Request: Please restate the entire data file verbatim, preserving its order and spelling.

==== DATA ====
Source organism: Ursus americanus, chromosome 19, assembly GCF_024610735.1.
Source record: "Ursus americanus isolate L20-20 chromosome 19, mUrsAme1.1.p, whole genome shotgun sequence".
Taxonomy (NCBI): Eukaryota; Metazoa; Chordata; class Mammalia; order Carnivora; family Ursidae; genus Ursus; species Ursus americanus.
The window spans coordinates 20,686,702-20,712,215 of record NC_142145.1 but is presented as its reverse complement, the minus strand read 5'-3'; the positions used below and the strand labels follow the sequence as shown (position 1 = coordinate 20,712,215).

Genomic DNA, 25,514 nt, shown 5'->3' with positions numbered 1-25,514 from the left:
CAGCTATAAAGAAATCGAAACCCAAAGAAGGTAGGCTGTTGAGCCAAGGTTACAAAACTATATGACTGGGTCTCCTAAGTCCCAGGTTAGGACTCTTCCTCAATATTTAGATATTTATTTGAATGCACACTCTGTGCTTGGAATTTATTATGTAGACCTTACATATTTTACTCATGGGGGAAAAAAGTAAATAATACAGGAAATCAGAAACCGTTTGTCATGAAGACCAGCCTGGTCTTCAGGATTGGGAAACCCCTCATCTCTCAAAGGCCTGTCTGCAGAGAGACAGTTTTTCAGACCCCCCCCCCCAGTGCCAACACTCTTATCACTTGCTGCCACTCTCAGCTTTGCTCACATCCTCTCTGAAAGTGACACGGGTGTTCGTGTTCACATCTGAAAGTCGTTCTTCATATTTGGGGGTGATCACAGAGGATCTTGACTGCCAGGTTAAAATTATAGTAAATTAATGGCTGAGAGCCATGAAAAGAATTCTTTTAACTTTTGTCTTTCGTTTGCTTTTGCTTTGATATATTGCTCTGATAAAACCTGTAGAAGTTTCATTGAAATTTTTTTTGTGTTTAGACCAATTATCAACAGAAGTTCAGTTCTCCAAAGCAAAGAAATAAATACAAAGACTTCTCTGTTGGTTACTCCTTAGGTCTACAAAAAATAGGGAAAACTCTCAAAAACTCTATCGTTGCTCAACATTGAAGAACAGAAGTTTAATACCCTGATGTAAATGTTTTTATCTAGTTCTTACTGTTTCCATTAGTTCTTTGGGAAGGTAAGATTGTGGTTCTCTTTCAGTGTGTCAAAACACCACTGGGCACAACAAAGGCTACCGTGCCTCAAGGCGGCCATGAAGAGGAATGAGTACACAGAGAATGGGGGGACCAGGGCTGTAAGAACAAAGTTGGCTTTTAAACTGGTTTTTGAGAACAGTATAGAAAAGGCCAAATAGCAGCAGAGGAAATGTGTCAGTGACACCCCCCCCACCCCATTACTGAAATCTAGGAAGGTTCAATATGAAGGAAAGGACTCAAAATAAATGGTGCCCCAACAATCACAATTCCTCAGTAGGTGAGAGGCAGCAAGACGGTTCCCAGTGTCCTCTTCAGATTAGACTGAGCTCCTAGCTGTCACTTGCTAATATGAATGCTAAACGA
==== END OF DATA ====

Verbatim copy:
Source organism: Ursus americanus, chromosome 19, assembly GCF_024610735.1.
Source record: "Ursus americanus isolate L20-20 chromosome 19, mUrsAme1.1.p, whole genome shotgun sequence".
Taxonomy (NCBI): Eukaryota; Metazoa; Chordata; class Mammalia; order Carnivora; family Ursidae; genus Ursus; species Ursus americanus.
The window spans coordinates 20,686,702-20,712,215 of record NC_142145.1 but is presented as its reverse complement, the minus strand read 5'-3'; the positions used below and the strand labels follow the sequence as shown (position 1 = coordinate 20,712,215).

Genomic DNA, 25,514 nt, shown 5'->3' with positions numbered 1-25,514 from the left:
CAGCTATAAAGAAATCGAAACCCAAAGAAGGTAGGCTGTTGAGCCAAGGTTACAAAACTATATGACTGGGTCTCCTAAGTCCCAGGTTAGGACTCTTCCTCAATATTTAGATATTTATTTGAATGCACACTCTGTGCTTGGAATTTATTATGTAGACCTTACATATTTTACTCATGGGGGAAAAAAGTAAATAATACAGGAAATCAGAAACCGTTTGTCATGAAGACCAGCCTGGTCTTCAGGATTGGGAAACCCCTCATCTCTCAAAGGCCTGTCTGCAGAGAGACAGTTTTTCAGACCCCCCCCCCCAGTGCCAACACTCTTATCACTTGCTGCCACTCTCAGCTTTGCTCACATCCTCTCTGAAAGTGACACGGGTGTTCGTGTTCACATCTGAAAGTCGTTCTTCATATTTGGGGGTGATCACAGAGGATCTTGACTGCCAGGTTAAAATTATAGTAAATTAATGGCTGAGAGCCATGAAAAGAATTCTTTTAACTTTTGTCTTTCGTTTGCTTTTGCTTTGATATATTGCTCTGATAAAACCTGTAGAAGTTTCATTGAAATTTTTTTTGTGTTTAGACCAATTATCAACAGAAGTTCAGTTCTCCAAAGCAAAGAAATAAATACAAAGACTTCTCTGTTGGTTACTCCTTAGGTCTACAAAAAATAGGGAAAACTCTCAAAAACTCTATCGTTGCTCAACATTGAAGAACAGAAGTTTAATACCCTGATGTAAATGTTTTTATCTAGTTCTTACTGTTTCCATTAGTTCTTTGGGAAGGTAAGATTGTGGTTCTCTTTCAGTGTGTCAAAACACCACTGGGCACAACAAAGGCTACCGTGCCTCAAGGCGGCCATGAAGAGGAATGAGTACACAGAGAATGGGGGGACCAGGGCTGTAAGAACAAAGTTGGCTTTTAAACTGGTTTTTGAGAACAGTATAGAAAAGGCCAAATAGCAGCAGAGGAAATGTGTCAGTGACACCCCCCCCACCCCATTACTGAAATCTAGGAAGGTTCAATATGAAGGAAAGGACTCAAAATAAATGGTGCCCCAACAATCACAATTCCTCAGTAGGTGAGAGGCAGCAAGACGGTTCCCAGTGTCCTCTTCAGATTAGACTGAGCTCCTAGCTGTCACTTGCTAATATGAATGCTAAACGA